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The fucker is still there, in the doorway, staring straight at him, eyes unwavering. His name is Frank, Gerard knows, and he hasn’t left, not ever, since two weeks ago, when he let himself in while Gerard was doing the shopping. Just walked in—Gerard doesn’t like keys, so he keeps the door unlocked, which pisses Mikey off something awful. He’s always going on about thieves, but there’s nothing here anyone would want to steal, and everyone just avoids their house like the plague—sat down and waited, until Gerard had gotten home. Gerard’s been Followed before, he doesn’t mind it, but Frank is different. He follows Gerard into other rooms. He stands in hallways, always gone when Gerard gets out of the shower, when he’s dressing, but right on his feet when he emerges again, silent. Gerard hasn’t even heard his voice; Frank just doesn’t speak. But he stares.

He’s staring at Gerard’s feet now, then switches to his own, then to Gerard’s face. He nods, his own silent ‘good morning.’

“Good morning to you too, cocksucker,” Gerard says, and takes another gulp of whiskey, shoves pass him to Mikey’s room.

Mikey’s the only one who has a job, only one who gives a damn about working. Gerard doesn’t care much for it—bills, interest, who gives a fuck? You pay bills and they come back again, it’s useless—but Mikey is the practical one, Mikey is the one with the banking job and the fancy suits and the girlfriend who visits every Friday and Saturday. Gerard doesn’t care, he loves Mikey, but it’ll be hell freezing over before Gerard feels threatened by him.

Mikey doesn’t respond when Gerard comes barging into his room. Two ties hang limply in each hand, and Gerard bounces hard on Mikey’s bed, already anticipating his question, “The blue one.”

“Seriously?” Mikey tosses the red on onto the bed. Gerard picks at it. “Yeah, the red one makes you look like a pimp.”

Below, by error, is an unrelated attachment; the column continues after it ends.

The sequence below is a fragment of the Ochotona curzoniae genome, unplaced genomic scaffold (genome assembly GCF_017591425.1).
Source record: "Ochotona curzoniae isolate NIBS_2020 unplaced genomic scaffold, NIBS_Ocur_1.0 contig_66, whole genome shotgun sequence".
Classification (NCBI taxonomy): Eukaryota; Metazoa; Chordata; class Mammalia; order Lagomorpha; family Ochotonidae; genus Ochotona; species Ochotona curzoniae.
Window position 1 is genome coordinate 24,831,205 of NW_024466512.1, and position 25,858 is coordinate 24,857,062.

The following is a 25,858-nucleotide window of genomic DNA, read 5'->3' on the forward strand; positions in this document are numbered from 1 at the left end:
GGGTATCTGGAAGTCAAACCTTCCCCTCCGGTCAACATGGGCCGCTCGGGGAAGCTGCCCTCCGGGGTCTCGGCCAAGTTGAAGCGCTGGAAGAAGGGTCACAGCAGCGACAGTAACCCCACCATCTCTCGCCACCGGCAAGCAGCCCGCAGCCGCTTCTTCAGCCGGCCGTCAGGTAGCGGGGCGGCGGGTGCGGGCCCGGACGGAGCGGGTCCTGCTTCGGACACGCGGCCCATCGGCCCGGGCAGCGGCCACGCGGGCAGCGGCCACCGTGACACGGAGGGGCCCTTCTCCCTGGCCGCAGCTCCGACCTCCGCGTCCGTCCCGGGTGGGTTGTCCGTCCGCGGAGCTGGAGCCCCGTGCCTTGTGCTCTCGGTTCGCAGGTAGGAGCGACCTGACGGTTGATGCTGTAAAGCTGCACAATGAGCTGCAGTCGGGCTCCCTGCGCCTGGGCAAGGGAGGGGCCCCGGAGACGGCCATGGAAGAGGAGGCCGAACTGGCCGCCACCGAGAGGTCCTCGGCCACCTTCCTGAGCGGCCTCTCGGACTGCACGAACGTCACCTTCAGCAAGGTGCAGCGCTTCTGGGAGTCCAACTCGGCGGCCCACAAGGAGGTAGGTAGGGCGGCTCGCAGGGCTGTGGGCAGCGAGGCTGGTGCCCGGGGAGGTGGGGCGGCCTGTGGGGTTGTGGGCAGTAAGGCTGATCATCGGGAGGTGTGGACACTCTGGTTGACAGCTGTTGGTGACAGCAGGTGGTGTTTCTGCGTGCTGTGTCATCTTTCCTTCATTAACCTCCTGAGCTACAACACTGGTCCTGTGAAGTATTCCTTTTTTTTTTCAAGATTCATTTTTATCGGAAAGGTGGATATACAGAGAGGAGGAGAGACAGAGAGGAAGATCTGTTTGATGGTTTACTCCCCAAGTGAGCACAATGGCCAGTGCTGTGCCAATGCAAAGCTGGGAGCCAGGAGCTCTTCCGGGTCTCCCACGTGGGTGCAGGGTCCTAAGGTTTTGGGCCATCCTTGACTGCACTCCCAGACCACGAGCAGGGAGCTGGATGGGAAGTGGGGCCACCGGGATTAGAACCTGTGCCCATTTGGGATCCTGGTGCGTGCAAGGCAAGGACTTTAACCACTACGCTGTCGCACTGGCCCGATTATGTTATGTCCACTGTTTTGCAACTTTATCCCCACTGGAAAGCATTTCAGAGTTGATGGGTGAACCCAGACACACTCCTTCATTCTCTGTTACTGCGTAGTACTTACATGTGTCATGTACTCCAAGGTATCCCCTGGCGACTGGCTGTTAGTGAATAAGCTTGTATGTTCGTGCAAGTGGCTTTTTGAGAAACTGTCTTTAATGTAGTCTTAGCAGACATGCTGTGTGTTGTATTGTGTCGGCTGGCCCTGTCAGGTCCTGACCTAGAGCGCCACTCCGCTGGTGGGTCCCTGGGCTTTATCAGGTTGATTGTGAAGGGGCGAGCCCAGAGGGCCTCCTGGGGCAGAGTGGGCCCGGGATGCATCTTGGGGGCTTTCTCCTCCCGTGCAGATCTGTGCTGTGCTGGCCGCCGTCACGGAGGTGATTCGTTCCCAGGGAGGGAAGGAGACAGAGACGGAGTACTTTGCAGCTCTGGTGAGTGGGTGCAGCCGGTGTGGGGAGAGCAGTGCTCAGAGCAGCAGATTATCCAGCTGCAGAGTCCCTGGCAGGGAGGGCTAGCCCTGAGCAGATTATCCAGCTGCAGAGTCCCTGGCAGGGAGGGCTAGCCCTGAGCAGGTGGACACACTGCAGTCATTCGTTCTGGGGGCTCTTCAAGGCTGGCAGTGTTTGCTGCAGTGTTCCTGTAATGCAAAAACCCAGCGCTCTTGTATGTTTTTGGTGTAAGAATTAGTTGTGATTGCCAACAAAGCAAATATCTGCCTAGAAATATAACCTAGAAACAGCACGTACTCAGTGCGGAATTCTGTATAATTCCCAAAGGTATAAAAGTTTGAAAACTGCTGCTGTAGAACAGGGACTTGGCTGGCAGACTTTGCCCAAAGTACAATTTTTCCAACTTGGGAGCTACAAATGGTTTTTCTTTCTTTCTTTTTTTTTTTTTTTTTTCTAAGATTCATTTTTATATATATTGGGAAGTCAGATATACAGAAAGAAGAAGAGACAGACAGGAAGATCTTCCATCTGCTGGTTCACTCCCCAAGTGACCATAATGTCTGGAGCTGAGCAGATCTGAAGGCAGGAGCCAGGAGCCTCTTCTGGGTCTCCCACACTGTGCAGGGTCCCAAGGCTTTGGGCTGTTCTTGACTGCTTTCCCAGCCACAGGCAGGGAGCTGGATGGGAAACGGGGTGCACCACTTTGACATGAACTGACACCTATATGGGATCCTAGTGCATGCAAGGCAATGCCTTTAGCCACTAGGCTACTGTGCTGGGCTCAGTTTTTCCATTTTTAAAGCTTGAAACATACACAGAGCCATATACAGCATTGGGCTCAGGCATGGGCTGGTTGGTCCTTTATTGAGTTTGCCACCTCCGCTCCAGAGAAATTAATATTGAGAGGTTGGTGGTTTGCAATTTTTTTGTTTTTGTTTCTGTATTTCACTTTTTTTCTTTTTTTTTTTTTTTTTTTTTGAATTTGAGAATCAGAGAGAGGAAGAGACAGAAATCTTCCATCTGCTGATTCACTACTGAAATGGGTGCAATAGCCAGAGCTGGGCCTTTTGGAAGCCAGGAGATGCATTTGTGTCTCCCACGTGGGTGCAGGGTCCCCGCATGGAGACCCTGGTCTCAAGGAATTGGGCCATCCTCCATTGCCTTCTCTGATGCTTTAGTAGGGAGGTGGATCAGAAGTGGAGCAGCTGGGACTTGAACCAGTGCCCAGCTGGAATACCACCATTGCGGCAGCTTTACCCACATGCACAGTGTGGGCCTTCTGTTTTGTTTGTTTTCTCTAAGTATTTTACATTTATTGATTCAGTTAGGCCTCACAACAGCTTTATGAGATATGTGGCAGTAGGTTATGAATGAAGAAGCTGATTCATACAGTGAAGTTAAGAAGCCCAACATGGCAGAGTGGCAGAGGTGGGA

Mikey gives him a look, but decides against response and shakes his head, slides the tie in tight. “How do I look?”

Gerard shrugs, takes the largest gulp of all. Mikey edges and blurs in his vision and the whiskey sticks, attacks his throat, makes him cough and hack and sigh. Mikey doesn’t even move to help him, disappears into his closet for his shoes. When he comes back out, his jacket is in hand, glasses in place, neat and perfect and Gerard swallows the whiskey in his mouth before the resentment can leak from between his lips.

Frank is in the doorway. He nods at Mikey.

Mikey slides his gaze from him to Gerard and back again. Even now, Gerard knows Mikey fights with himself about leaving Gerard alone with him; he understands Following, understands why Gerard is being Followed, but that doesn’t mean he likes Frank, or understands him. Gerard can handle himself, isn’t afraid of Frank, so he tugs on one of Mikey’s arms and shakes his head.

“Have a good day, sweetie.

*

Gerard bakes a lot when Mikey’s gone.

It’s his own little secret, something he learned on his own almost a year ago when Mikey started his job. It’s nothing much, just cakes and pies, and the occasional homemade donut when he wants to treat himself. He never gets drunk while doing it, though, because the one time he did—when Alicia came to stay actually, and Gerard could hear, could hear them doing things in Mikey’s room and his heart swelled with so much rage that he could think was gin and whiskey and beer and peach schnapps that he’d forgotten he had a cherry pie in the oven and it burnt over, tasted disgusting, crusted—he had never really forgave himself for the smell that lingered for weeks.

He saunters past Frank, swings his hips, hums a song he doesn’t remember. Everything is from scratch, so he loads the counter with the usual suspects: baking power, flour, sugar, eggs. He feels like cookies, he scrabbles for the remaining chocolate chips in the back of the pantry, semi-sweet.

(“What’s the difference?” Mikey had asked him when he’d brought home the wrong kind and Gerard had made a fuss. “Semi-sweet, sweet, you’re just going to eat them.”

“It’s the principal of the matter,” Gerard had replied. It really wasn’t, sweet chocolate chips just always tasted off to him, and he didn’t need to sound any weirder that he did at the moment, so he took them back before Mikey could ask further questions.)

With a swish of his hand he sets the oven to three-fifty, pulls out a large bowl and sets it on the counter.

Frank is two steps into the kitchen, eyes never wavering from Gerard, serious and perfect. There’s a different sort of intensity this time, one that stops Gerard in his tracks, “What?”

Like any other time, like all of the rare moments when Gerard cares enough to talk to him, there’s a hint of excitement in his voice, like this will be the moment, this time Frank will say something so spectacular, so significant that it’ll change every notion, every opinion Gerard has of him and they’ll become such great friends or something. It’s a far reach, and Gerard feels silly every single time, because every single time Frank shakes his head, lips pursed in some silent joke—probably at Gerard’s expense, probably not – and it’ll become silent again, like the interaction never happened.

(I'm sorry, guys, I don't mean to be a tease. But. This just might be the peak of my bandom writings. I am excited.)

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